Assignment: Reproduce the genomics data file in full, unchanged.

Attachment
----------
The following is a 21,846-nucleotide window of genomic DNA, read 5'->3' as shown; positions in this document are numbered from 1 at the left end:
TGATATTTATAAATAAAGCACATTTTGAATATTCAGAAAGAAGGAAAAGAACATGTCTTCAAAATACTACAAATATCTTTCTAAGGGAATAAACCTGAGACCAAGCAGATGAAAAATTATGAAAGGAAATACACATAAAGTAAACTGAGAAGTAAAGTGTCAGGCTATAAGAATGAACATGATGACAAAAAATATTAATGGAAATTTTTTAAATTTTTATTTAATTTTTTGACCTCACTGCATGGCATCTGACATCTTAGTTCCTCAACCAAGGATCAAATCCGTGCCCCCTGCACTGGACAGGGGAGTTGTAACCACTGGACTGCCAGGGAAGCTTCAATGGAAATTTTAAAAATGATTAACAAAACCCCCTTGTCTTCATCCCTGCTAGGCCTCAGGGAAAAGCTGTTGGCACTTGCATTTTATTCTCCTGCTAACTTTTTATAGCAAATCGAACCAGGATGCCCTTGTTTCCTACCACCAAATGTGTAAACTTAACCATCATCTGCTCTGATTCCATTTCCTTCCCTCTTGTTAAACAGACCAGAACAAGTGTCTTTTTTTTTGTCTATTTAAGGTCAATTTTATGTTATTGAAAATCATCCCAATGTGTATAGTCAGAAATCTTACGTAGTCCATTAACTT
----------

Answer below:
The following is a 21,846-nucleotide window of genomic DNA, read 5'->3' as shown; positions in this document are numbered from 1 at the left end:
TGATATTTATAAATAAAGCACATTTTGAATATTCAGAAAGAAGGAAAAGAACATGTCTTCAAAATACTACAAATATCTTTCTAAGGGAATAAACCTGAGACCAAGCAGATGAAAAATTATGAAAGGAAATACACATAAAGTAAACTGAGAAGTAAAGTGTCAGGCTATAAGAATGAACATGATGACAAAAAATATTAATGGAAATTTTTTAAATTTTTATTTAATTTTTTGACCTCACTGCATGGCATCTGACATCTTAGTTCCTCAACCAAGGATCAAATCCGTGCCCCCTGCACTGGACAGGGGAGTTGTAACCACTGGACTGCCAGGGAAGCTTCAATGGAAATTTTAAAAATGATTAACAAAACCCCCTTGTCTTCATCCCTGCTAGGCCTCAGGGAAAAGCTGTTGGCACTTGCATTTTATTCTCCTGCTAACTTTTTATAGCAAATCGAACCAGGATGCCCTTGTTTCCTACCACCAAATGTGTAAACTTAACCATCATCTGCTCTGATTCCATTTCCTTCCCTCTTGTTAAACAGACCAGAACAAGTGTCTTTTTTTTTGTCTATTTAAGGTCAATTTTATGTTATTGAAAATCATCCCAATGTGTATAGTCAGAAATCTTACGTAGTCCATTAACTT